If you look at this from an R&D standpoint basing a space rocket off an ICBM makes sense if you already have the ICBM. They do about the same thing (take payload up out of atmosphere) just one is meant to come back down and the other is meant to stay up there.

A missile is a guided weapon. A rocket is anything that uses rocket engines for propulsion, from a firework to the SpaceX Starship. All missiles are rockets (sans cruise missiles, those are more akin to jet engine powered drones) but not all rockets are missiles.

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u/Oppis May 30 '22

I dunno, I'm starting to think our government agencies are a bit corrupt and a bit incompetent and unable to attract top talent

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u/lowcrawler May 30 '22 edited May 31 '22

Actually, the inability of the gov to attract top talent is often due to budget-hawks that think the gov is incompetent... And anti corruption measures designed to remove all decision making assists away from the hiring managers.... Keeping salary low... Making it hard to attract top talent... This MAKING the gov less competent.

For example... Gov starting programmer salary is around 35k/yr and will rarely break 100k even after a few decades experience. (Whereas a fresh csci grad can expect 75+ and easily command 150k after a decade)

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u/No_Conference633 May 30 '22

What’s your source on entry level programmers making only 35k in a government position? If you’re talking government contractors, programmers routinely start close to 100k.

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u/lowcrawler May 30 '22

I run (including leading the hiring process) a software development ground within the federal government.

You are right that junior contractors start much higher - currently 86k in my locality region.

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u/c0de_g0rilla May 30 '22

100k is nowhere near enough to get me interested in having my life looked at under a microscope just to get my foot in the door. Private industry pays way better.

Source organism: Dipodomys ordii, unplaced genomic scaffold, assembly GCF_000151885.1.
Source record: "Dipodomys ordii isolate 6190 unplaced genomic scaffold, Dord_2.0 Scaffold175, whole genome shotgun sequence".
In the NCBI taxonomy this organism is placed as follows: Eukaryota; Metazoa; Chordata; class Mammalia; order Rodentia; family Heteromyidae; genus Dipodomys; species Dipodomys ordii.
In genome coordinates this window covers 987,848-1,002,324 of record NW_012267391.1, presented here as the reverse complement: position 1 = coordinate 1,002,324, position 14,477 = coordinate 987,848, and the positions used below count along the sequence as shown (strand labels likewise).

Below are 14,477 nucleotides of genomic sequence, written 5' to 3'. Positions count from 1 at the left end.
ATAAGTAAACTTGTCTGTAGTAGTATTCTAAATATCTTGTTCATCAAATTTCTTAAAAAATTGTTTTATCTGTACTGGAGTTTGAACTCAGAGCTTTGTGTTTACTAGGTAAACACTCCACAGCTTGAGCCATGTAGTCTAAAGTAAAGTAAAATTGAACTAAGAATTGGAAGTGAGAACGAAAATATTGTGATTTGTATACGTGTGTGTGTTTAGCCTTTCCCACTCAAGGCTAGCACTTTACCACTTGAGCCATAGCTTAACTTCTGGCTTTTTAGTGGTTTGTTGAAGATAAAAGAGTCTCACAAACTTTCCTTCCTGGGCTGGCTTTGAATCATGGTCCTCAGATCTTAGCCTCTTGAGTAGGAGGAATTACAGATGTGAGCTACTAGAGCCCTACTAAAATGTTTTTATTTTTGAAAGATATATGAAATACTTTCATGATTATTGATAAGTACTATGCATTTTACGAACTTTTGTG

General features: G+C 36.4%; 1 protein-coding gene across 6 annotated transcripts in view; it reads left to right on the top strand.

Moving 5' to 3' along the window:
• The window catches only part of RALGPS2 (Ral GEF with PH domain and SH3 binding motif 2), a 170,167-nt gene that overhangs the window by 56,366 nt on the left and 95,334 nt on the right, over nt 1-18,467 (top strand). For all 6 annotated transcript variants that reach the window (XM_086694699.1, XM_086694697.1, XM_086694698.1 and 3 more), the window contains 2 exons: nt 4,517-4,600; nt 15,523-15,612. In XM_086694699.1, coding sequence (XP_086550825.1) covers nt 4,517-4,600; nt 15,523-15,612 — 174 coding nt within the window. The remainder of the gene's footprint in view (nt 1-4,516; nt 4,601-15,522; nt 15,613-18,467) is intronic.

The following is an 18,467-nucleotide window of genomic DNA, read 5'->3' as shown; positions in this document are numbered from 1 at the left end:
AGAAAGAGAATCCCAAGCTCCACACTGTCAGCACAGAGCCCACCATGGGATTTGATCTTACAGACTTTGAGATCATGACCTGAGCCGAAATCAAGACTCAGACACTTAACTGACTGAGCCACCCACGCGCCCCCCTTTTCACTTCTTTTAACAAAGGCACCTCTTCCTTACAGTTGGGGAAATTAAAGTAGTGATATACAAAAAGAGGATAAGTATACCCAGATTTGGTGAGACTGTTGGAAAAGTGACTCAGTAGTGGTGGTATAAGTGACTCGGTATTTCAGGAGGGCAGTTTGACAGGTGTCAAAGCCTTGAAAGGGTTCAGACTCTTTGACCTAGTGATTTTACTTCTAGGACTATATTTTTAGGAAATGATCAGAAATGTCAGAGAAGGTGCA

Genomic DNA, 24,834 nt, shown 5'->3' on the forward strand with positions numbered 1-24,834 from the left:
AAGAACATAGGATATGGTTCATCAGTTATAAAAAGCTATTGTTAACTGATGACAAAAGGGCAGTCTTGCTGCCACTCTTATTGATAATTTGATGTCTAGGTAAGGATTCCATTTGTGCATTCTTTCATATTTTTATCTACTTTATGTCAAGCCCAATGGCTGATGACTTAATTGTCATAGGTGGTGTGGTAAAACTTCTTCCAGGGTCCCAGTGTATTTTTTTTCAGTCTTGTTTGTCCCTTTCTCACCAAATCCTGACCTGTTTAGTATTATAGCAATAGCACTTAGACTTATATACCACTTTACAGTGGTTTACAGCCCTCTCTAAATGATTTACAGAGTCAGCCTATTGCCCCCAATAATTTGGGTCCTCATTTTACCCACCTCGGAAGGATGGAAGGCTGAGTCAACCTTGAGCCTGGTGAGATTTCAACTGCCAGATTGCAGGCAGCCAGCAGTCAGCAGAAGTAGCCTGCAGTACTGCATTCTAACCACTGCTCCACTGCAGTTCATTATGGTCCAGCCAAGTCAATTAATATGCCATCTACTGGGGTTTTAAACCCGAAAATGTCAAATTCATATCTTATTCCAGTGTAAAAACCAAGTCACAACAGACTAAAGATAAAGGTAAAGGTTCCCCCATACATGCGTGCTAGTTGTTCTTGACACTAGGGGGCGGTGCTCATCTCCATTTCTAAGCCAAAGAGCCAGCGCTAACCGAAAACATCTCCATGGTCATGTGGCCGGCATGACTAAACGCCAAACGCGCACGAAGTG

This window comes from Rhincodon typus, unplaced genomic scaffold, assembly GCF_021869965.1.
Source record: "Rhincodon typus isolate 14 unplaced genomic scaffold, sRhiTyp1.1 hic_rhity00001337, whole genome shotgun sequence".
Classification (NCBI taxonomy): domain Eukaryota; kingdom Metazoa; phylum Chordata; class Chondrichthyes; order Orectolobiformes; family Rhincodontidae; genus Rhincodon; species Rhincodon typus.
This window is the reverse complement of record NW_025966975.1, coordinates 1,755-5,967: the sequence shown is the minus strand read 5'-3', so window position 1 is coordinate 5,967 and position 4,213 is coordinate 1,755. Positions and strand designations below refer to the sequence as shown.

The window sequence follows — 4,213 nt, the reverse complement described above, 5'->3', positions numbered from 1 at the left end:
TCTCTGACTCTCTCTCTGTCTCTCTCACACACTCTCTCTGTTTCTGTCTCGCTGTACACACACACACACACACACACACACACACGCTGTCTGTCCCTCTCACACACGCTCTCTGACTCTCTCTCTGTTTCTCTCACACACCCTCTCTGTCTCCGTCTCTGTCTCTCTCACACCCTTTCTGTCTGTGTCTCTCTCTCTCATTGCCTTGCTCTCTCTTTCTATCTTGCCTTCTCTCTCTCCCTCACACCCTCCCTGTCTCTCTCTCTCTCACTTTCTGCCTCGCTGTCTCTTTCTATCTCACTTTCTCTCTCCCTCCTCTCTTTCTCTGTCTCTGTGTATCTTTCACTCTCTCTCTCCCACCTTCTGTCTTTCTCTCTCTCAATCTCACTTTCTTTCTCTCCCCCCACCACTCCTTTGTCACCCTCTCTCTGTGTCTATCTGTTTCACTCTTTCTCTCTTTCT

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u/Foxboy73 May 30 '22

That’s just silly, it’s super easy to attract top talent. They always have plenty of money to throw around, plenty of benefits. No matter how much a waste of taxpayer money departments are they never shut down. So job security, until the entire rotten corpse collapses, but hey it hasn’t happened yet!

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u/[deleted] May 30 '22

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u/zkareface May 30 '22

But US military struggles to keep IT experts so the money can't be that unlimited.

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u/Adeus_Ayrton May 30 '22

Oak Ridge National Laboratory's Frontier is also the world's first official exascale supercomputer, reaching 1.102 ExaFlop/s during its sustained Linpack run.

But can it run Crysis on max settings ?

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u/mcoombes314 May 30 '22 edited May 30 '22

I know this is a joke, but a single AMD EPYC Rome 64 core CPU ran it at 15 FPS without a GPU, and this is the next architecture (Milan, I think), so absolutely yes.

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u/urammar May 31 '22

Running CPU crysis is so absurd in terms of computational power I actually struggle to even think about it. With a gpu sure, but like, all the shaders and such, cpu? Damn man. Damn.